Chargers keep Power honest

GIPPSLAND Power faced the most serious test of its positive recent form, the TAC Cup’s top side the Oakleigh Chargers.

In ideal conditions at Morwell, the Power demonstrated the best and worst of its 2014 season form.

Against such quality opposition, it was highly competitive for more than three quarters but, in the 20 minutes where the players didn’t apply themselves, they allowed eight unanswered goals and effectively put themselves out of the game.

The Chargers won 12.16 (88) to 10.4 (64).

The fact the final margin was only 24 points is a credit to the boys’ ability to fight back from a situation where it looked as if they were going to be thrashed.

Further analysis of the key statistics shows how they were able to work hard to restore some vital credibility when things were looking so grim. The most important fact was that they outscored the Chargers by twenty five points in the “non-carnage” part of the match. 

The Power was still missing vital players Jordie Cunico, Josh Dunkley and Lucas Webb to state commitments but were bolstered by the return of Sam Skinner. The Chargers were also without key personnel for the same reason but had many of their good players back from school football.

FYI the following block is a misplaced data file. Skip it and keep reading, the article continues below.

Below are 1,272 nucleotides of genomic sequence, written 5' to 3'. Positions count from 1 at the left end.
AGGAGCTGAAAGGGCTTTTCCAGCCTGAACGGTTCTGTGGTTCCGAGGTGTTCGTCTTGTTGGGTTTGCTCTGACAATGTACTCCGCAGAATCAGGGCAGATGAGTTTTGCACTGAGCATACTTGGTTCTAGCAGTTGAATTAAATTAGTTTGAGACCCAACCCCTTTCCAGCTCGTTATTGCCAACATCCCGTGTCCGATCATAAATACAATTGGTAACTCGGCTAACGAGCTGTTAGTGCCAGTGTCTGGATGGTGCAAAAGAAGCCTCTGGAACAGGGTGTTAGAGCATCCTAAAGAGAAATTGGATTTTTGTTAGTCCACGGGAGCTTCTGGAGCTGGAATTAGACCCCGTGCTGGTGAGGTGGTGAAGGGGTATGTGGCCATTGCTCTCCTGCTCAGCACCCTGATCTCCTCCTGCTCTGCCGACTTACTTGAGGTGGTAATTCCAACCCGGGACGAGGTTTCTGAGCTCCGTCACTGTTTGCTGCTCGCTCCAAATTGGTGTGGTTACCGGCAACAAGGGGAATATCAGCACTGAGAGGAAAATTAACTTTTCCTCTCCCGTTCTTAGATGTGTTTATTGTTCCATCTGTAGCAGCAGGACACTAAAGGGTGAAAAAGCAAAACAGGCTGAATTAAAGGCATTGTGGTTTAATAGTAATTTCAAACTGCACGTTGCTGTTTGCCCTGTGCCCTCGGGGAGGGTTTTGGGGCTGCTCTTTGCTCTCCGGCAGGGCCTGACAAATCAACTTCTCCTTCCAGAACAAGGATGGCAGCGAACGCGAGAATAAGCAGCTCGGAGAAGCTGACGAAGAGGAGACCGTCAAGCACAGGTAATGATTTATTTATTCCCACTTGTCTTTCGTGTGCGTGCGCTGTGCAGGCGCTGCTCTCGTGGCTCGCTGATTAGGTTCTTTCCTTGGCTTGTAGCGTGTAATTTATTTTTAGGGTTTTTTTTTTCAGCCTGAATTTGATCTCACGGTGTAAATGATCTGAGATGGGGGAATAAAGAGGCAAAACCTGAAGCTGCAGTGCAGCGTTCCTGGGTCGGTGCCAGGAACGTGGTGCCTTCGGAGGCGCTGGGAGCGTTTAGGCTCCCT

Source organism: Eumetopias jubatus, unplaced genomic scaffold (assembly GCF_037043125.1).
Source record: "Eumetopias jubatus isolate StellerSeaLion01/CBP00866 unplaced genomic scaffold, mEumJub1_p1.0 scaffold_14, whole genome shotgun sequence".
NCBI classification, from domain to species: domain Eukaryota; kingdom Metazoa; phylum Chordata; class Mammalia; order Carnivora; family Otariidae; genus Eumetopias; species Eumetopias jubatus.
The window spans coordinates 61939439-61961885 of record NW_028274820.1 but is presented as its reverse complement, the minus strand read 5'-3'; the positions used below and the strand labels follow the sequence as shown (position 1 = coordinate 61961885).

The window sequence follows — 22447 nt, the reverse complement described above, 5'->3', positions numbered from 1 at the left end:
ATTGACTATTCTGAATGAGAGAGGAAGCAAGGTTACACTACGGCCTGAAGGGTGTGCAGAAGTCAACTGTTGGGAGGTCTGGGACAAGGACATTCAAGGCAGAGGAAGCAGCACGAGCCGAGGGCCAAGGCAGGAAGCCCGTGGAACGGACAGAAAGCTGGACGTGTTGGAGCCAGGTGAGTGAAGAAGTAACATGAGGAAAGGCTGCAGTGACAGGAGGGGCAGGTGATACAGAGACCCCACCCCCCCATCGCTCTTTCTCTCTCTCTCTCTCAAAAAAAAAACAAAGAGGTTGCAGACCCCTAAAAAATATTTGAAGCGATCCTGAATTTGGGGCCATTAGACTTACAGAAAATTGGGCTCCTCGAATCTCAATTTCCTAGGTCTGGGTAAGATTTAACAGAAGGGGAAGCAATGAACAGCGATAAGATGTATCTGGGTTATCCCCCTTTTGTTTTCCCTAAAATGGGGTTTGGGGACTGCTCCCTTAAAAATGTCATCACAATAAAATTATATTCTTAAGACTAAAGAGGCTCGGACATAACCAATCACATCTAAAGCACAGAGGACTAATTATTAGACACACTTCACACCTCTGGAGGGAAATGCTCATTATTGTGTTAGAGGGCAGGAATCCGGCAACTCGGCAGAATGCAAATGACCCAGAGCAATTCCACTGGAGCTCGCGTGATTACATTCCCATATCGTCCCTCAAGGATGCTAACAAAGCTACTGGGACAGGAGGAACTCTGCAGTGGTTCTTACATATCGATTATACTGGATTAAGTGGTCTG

Effectively it appeared as if, on paper, the Power was facing an almost impossible challenge to their recent good form and the all-important self-belief that has arisen from this.

After almost 10 minutes of uncompromising play by both sides, the Chargers opened the goal scoring but the Power maintained their intense competitiveness and a free kick to Skinner resulted in a crucial reply for the local boys.

Neither side was willing to concede further goals, and, by the end of the first term, the Chargers went to the first change leading nine points to six.

In the opening minutes of the second quarter the Power asserted itself into the match when James Jacobsen went long and direct into attack and Josh Patullo managed a great snap from 50 metres out. However, instead of capitalising on this excellent start, the Power then began to make a series of poor mistakes which allowed the Chargers to go into attack on the rebound.